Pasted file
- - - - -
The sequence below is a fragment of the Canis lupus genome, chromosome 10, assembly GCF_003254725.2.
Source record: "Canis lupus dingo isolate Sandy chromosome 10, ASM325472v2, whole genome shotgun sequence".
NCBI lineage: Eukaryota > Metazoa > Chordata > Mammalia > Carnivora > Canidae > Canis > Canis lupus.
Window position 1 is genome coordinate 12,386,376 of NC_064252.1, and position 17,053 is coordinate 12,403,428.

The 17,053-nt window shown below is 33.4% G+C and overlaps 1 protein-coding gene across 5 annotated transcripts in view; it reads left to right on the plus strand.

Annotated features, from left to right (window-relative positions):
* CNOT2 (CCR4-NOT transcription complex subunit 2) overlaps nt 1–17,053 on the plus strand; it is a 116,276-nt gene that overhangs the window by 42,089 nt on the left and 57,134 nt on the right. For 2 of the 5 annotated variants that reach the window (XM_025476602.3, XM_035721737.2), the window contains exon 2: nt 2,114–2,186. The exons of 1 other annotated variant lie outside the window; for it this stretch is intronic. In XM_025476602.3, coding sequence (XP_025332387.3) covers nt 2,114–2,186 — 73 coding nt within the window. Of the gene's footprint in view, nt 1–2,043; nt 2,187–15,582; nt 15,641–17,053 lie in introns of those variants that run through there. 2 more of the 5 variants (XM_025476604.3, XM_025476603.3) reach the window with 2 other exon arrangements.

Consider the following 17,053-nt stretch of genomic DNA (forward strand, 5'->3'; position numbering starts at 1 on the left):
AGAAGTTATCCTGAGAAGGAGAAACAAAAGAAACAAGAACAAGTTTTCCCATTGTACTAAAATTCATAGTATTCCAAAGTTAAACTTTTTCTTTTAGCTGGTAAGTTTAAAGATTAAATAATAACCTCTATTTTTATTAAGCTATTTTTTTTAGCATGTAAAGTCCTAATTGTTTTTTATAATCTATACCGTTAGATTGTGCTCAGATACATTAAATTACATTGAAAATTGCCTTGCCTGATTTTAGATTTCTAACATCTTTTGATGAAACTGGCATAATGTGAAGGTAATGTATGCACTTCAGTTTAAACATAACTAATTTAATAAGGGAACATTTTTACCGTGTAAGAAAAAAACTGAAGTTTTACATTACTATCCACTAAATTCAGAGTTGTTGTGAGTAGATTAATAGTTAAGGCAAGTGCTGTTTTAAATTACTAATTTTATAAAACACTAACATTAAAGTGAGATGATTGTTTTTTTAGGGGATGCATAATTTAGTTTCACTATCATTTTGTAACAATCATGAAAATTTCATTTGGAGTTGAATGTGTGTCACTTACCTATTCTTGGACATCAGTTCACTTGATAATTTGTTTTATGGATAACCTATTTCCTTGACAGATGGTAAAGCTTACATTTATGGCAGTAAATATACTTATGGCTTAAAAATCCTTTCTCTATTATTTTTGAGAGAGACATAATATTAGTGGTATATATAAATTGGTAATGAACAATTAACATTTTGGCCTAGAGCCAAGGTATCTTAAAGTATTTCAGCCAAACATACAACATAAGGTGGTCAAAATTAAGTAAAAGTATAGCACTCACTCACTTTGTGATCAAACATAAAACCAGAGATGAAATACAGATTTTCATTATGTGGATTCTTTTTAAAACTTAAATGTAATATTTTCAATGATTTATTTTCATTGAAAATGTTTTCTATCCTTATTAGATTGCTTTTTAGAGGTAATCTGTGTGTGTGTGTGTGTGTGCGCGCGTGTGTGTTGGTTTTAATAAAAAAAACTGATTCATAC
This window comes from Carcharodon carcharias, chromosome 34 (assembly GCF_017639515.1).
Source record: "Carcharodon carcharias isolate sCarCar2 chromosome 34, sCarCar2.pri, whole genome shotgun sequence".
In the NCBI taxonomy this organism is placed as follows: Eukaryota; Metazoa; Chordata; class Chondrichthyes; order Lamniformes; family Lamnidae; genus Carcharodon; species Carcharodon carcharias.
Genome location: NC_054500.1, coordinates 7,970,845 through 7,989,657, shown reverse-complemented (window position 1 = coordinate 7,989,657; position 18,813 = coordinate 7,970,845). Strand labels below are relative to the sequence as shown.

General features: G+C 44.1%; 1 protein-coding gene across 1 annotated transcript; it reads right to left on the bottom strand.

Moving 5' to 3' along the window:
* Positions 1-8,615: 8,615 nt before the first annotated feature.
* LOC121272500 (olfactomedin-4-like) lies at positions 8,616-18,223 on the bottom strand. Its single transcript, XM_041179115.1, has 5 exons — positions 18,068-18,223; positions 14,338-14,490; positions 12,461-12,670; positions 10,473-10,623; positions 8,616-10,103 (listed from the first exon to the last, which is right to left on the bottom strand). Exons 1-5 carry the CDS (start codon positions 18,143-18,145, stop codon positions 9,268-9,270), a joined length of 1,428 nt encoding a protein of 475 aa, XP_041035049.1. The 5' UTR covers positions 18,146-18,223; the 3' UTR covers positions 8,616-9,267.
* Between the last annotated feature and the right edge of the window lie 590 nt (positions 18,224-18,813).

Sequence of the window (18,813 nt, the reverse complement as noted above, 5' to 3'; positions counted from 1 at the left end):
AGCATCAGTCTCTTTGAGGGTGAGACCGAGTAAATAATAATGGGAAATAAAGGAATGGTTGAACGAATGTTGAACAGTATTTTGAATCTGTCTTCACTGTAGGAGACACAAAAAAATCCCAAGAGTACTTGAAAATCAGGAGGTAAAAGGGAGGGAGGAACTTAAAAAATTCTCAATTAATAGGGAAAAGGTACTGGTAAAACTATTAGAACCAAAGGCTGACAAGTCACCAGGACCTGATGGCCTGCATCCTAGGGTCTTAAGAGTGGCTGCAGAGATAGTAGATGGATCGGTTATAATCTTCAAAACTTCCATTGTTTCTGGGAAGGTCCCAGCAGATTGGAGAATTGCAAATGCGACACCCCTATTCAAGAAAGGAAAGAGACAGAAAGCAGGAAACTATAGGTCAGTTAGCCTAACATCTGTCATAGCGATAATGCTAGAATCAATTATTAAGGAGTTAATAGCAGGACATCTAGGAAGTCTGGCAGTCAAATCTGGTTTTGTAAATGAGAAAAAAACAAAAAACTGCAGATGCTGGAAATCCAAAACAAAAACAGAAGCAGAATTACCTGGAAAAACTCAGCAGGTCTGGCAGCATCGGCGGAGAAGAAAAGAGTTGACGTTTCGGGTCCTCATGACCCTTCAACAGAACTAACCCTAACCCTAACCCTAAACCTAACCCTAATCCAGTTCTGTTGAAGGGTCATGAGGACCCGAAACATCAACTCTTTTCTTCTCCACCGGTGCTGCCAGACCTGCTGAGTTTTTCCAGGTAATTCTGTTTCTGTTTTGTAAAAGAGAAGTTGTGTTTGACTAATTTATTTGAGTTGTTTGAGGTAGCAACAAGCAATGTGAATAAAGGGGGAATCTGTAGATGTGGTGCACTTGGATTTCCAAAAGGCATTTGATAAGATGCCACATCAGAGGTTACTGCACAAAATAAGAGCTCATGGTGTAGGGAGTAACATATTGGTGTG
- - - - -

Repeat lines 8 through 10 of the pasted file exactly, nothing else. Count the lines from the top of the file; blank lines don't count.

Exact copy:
Consider the following 17,053-nt stretch of genomic DNA (forward strand, 5'->3'; position numbering starts at 1 on the left):
AGAAGTTATCCTGAGAAGGAGAAACAAAAGAAACAAGAACAAGTTTTCCCATTGTACTAAAATTCATAGTATTCCAAAGTTAAACTTTTTCTTTTAGCTGGTAAGTTTAAAGATTAAATAATAACCTCTATTTTTATTAAGCTATTTTTTTTAGCATGTAAAGTCCTAATTGTTTTTTATAATCTATACCGTTAGATTGTGCTCAGATACATTAAATTACATTGAAAATTGCCTTGCCTGATTTTAGATTTCTAACATCTTTTGATGAAACTGGCATAATGTGAAGGTAATGTATGCACTTCAGTTTAAACATAACTAATTTAATAAGGGAACATTTTTACCGTGTAAGAAAAAAACTGAAGTTTTACATTACTATCCACTAAATTCAGAGTTGTTGTGAGTAGATTAATAGTTAAGGCAAGTGCTGTTTTAAATTACTAATTTTATAAAACACTAACATTAAAGTGAGATGATTGTTTTTTTAGGGGATGCATAATTTAGTTTCACTATCATTTTGTAACAATCATGAAAATTTCATTTGGAGTTGAATGTGTGTCACTTACCTATTCTTGGACATCAGTTCACTTGATAATTTGTTTTATGGATAACCTATTTCCTTGACAGATGGTAAAGCTTACATTTATGGCAGTAAATATACTTATGGCTTAAAAATCCTTTCTCTATTATTTTTGAGAGAGACATAATATTAGTGGTATATATAAATTGGTAATGAACAATTAACATTTTGGCCTAGAGCCAAGGTATCTTAAAGTATTTCAGCCAAACATACAACATAAGGTGGTCAAAATTAAGTAAAAGTATAGCACTCACTCACTTTGTGATCAAACATAAAACCAGAGATGAAATACAGATTTTCATTATGTGGATTCTTTTTAAAACTTAAATGTAATATTTTCAATGATTTATTTTCATTGAAAATGTTTTCTATCCTTATTAGATTGCTTTTTAGAGGTAATCTGTGTGTGTGTGTGTGTGTGCGCGCGTGTGTGTTGGTTTTAATAAAAAAAACTGATTCATAC
This window comes from Carcharodon carcharias, chromosome 34 (assembly GCF_017639515.1).